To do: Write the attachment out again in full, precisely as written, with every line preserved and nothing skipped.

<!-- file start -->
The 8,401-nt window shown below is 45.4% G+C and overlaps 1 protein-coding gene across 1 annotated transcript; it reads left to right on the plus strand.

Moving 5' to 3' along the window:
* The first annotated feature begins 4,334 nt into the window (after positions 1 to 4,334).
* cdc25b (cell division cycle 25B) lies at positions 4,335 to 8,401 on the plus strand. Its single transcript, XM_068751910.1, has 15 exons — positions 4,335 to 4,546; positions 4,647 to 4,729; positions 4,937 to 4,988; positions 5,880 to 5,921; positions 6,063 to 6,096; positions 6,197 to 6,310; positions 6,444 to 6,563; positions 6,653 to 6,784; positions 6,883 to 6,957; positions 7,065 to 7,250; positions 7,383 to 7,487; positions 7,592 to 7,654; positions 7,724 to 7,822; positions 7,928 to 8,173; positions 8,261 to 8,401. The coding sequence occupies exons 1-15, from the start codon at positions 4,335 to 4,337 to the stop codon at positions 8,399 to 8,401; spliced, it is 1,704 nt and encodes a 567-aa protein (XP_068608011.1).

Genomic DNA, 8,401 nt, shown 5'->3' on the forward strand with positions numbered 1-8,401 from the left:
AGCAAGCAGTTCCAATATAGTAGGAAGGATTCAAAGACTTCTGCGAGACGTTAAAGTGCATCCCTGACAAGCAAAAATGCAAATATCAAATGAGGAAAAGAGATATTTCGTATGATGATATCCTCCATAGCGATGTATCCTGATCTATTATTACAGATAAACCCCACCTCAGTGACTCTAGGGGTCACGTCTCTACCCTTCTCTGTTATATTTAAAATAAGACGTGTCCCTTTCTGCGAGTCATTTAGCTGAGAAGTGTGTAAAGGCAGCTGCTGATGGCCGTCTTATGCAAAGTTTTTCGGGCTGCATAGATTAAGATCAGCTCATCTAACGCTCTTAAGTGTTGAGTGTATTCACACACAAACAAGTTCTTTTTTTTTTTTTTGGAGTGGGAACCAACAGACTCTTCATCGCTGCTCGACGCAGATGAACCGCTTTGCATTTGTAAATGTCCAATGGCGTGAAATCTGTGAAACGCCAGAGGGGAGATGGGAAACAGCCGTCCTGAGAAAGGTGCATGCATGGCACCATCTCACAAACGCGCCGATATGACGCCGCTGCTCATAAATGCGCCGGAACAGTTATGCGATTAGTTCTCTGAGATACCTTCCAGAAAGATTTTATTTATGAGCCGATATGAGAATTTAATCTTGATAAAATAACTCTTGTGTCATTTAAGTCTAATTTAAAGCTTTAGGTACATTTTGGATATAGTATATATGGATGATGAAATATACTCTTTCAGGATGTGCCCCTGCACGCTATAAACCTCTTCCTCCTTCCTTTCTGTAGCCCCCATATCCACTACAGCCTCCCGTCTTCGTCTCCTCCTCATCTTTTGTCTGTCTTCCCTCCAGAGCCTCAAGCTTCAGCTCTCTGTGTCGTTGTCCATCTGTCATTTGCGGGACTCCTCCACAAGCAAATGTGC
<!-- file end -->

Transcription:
The 8,401-nt window shown below is 45.4% G+C and overlaps 1 protein-coding gene across 1 annotated transcript; it reads left to right on the plus strand.

Moving 5' to 3' along the window:
* The first annotated feature begins 4,334 nt into the window (after positions 1 to 4,334).
* cdc25b (cell division cycle 25B) lies at positions 4,335 to 8,401 on the plus strand. Its single transcript, XM_068751910.1, has 15 exons — positions 4,335 to 4,546; positions 4,647 to 4,729; positions 4,937 to 4,988; positions 5,880 to 5,921; positions 6,063 to 6,096; positions 6,197 to 6,310; positions 6,444 to 6,563; positions 6,653 to 6,784; positions 6,883 to 6,957; positions 7,065 to 7,250; positions 7,383 to 7,487; positions 7,592 to 7,654; positions 7,724 to 7,822; positions 7,928 to 8,173; positions 8,261 to 8,401. The coding sequence occupies exons 1-15, from the start codon at positions 4,335 to 4,337 to the stop codon at positions 8,399 to 8,401; spliced, it is 1,704 nt and encodes a 567-aa protein (XP_068608011.1).

Genomic DNA, 8,401 nt, shown 5'->3' on the forward strand with positions numbered 1-8,401 from the left:
AGCAAGCAGTTCCAATATAGTAGGAAGGATTCAAAGACTTCTGCGAGACGTTAAAGTGCATCCCTGACAAGCAAAAATGCAAATATCAAATGAGGAAAAGAGATATTTCGTATGATGATATCCTCCATAGCGATGTATCCTGATCTATTATTACAGATAAACCCCACCTCAGTGACTCTAGGGGTCACGTCTCTACCCTTCTCTGTTATATTTAAAATAAGACGTGTCCCTTTCTGCGAGTCATTTAGCTGAGAAGTGTGTAAAGGCAGCTGCTGATGGCCGTCTTATGCAAAGTTTTTCGGGCTGCATAGATTAAGATCAGCTCATCTAACGCTCTTAAGTGTTGAGTGTATTCACACACAAACAAGTTCTTTTTTTTTTTTTTGGAGTGGGAACCAACAGACTCTTCATCGCTGCTCGACGCAGATGAACCGCTTTGCATTTGTAAATGTCCAATGGCGTGAAATCTGTGAAACGCCAGAGGGGAGATGGGAAACAGCCGTCCTGAGAAAGGTGCATGCATGGCACCATCTCACAAACGCGCCGATATGACGCCGCTGCTCATAAATGCGCCGGAACAGTTATGCGATTAGTTCTCTGAGATACCTTCCAGAAAGATTTTATTTATGAGCCGATATGAGAATTTAATCTTGATAAAATAACTCTTGTGTCATTTAAGTCTAATTTAAAGCTTTAGGTACATTTTGGATATAGTATATATGGATGATGAAATATACTCTTTCAGGATGTGCCCCTGCACGCTATAAACCTCTTCCTCCTTCCTTTCTGTAGCCCCCATATCCACTACAGCCTCCCGTCTTCGTCTCCTCCTCATCTTTTGTCTGTCTTCCCTCCAGAGCCTCAAGCTTCAGCTCTCTGTGTCGTTGTCCATCTGTCATTTGCGGGACTCCTCCACAAGCAAATGTGC